Last, the Westminster Avenue Elementary School shows a picture (to the left) of their school garden, with a bag of Kellogg's Amend in the shot.[24]

Gardeners Thank Kellogg Garden Products

EMA's Spring, 2010 newsletter reports that Kellogg Garden Products company has "donated soil, fertilizer, and amendment to each of our ten adopted schools, impacting the gardens in the most positive of ways. ... One master gardener, overjoyed with the donation, said, "This means so much and is so very appreciated... totally amazing! Your support of our garden program says a whole lot about Kellogg." At another campus, the Kellogg's donation allowed the school to plant a bed solely dedicated to vegetables. And aptly put by the Westminster Elementary school garden manager, this 'donation from Kellogg Garden Products... it's garden gold!' "[25]

Kellogg Garden Products in EMA Newsletter

Kathy Kellogg Johnson, Chief Sustainability Officer of Kellogg Garden Products and EMA Corporate Board member, wrote a piece in EMA's Winter 2009/2010 Newsletter called "It's A Wonderful Life – for Compost and Mulch and Kellogg."[26] In it, she wrote about the environmental impact of Kellogg using sewage sludge in its compost products, saying:

"It occurred to me that in the 85 years that Kellogg has been rescuing organic materials from being burned or dumped. Our composting them, and transforming them for fertilizing farms and gardens, it has created a pretty Wonderful Life for the planet!
"What would the planet be like if no one had thought to recover and compost leaves and twigs and manures? Well there would have been a significantly larger Carbon Footprint, for one."

Contact Information for Kellogg Garden Products

  • Website: <http://www.kellogggarden.com/>
  • Kellogg Garden Products
    • 350 W. Sepulveda Boulevard
    • Carson , CA 90745
  • Phone: 909-673-8021
    • Phone Toll Free: 800-232-2322
    • Fax: 909-930-6199
  • Kathryn Kellogg Johnson, Chief Sustainability Officer, email: KathyJohnson AT KelloggGarden.com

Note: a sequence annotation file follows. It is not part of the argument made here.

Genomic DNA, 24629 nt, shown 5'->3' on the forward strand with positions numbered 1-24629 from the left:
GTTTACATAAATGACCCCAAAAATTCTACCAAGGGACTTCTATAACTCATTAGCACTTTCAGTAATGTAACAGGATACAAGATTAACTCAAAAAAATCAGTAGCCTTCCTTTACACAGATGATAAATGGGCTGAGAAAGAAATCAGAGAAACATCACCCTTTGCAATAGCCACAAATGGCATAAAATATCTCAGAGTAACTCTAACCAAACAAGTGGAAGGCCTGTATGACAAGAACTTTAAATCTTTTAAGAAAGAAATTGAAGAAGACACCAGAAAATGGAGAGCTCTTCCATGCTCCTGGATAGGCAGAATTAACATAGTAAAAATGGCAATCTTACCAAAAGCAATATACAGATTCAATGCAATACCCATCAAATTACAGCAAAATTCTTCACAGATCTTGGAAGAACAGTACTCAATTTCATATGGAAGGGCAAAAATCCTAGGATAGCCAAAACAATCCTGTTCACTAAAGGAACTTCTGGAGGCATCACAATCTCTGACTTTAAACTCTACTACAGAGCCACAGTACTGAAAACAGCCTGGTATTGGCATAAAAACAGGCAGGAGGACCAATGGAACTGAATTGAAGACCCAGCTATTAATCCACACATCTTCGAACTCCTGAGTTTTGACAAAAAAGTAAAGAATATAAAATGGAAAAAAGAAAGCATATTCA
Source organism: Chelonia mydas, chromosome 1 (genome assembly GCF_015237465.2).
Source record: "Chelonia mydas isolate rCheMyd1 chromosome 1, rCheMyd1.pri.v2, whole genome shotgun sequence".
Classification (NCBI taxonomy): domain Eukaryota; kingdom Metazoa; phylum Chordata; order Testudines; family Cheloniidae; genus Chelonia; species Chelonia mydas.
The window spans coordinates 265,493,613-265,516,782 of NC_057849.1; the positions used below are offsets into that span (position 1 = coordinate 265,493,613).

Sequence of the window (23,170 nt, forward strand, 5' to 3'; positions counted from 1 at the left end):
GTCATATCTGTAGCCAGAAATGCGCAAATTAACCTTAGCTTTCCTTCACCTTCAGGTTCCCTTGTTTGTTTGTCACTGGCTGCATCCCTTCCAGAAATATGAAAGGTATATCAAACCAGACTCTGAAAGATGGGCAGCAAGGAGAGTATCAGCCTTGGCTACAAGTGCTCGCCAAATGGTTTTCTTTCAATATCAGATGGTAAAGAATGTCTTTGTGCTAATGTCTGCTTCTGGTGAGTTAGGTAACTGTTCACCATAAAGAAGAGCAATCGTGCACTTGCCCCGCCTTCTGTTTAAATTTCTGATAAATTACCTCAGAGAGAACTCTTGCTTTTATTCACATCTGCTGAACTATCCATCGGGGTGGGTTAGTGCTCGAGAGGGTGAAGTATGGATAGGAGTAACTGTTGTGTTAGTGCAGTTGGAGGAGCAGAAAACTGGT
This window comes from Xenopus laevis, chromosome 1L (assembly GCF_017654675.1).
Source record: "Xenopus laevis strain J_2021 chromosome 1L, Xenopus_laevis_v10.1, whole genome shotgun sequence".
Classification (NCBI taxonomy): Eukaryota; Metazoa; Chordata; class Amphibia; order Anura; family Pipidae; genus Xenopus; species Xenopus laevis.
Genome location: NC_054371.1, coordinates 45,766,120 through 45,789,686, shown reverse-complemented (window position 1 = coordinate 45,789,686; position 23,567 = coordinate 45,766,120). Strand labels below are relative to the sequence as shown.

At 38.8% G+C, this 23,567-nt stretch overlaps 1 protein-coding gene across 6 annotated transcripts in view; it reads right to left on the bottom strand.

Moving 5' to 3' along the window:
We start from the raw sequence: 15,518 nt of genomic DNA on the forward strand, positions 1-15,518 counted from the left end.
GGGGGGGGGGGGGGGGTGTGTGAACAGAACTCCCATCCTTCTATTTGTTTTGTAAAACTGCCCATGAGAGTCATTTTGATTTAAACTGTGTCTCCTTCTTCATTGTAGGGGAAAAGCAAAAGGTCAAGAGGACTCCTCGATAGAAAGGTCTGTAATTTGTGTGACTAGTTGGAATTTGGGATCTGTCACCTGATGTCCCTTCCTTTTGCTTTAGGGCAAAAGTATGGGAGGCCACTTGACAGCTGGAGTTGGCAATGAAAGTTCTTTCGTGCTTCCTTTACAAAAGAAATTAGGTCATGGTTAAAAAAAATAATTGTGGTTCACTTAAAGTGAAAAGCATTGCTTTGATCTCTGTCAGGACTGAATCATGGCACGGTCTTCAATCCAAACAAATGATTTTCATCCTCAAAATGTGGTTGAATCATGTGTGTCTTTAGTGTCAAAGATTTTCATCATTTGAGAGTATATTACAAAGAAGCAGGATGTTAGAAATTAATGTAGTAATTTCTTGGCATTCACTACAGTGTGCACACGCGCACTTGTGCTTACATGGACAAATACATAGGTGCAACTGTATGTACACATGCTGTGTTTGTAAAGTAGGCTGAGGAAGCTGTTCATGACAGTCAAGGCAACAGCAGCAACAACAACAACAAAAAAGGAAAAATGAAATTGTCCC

• Hap Kellogg, email: hapkellogg AT kellogggarden.com

Articles and Resources

Related SourceWatch articles

External articles

External resources

  • Kellogg Garden Products - CASE STUDY III, Utility Branding Network for Water and Waste Water Agencies, 2008.
    • "In 1925, H. Clay Kellogg discovered that the solid waste from wastewater treatment processes was great for amending the soil and growing more robust and healthy plants. He developed and began selling his “Nitrohumus” fertilizer to farmers. Kellogg Garden Products has been selling [sewage sludge]-based fertilizers that enhance landscapes and gardens ever since."
  • Building the Wastewater Utility Brand: Practical Advice for Increasing Trust, Support, and Investment, Southern California Alliance of Publically Owned Treatment Works (SCAP), 2008.
    • Over the years, Kellogg has been a credible brand for selling products with [sewage sludge] as a main ingredient. Kellogg’s sanitation district partner had the wisdom to let Kellogg experiment with mixing other ingredients with the [sewage sludge], which improved the compost and the composting process. ... [Sewage sludge] became a valuable ingredient in Kellogg’s plan to help the customer create a beautiful landscape or garden. ... These sales and marketing skills and Kellogg’s brand loyalty are valuable assets to Kellogg and its sanitation district partners. Through the contracting relationships with Kellogg, sanitation districts have helped to invest and build these important marketing assets. However, most sanitation districts are not yet clear on their role as investors in markets and brands."
  • Markets for blends and bags of compost, BioCycle Magazine, August 2003. Accessed March 29, 2011, via LexisNexis.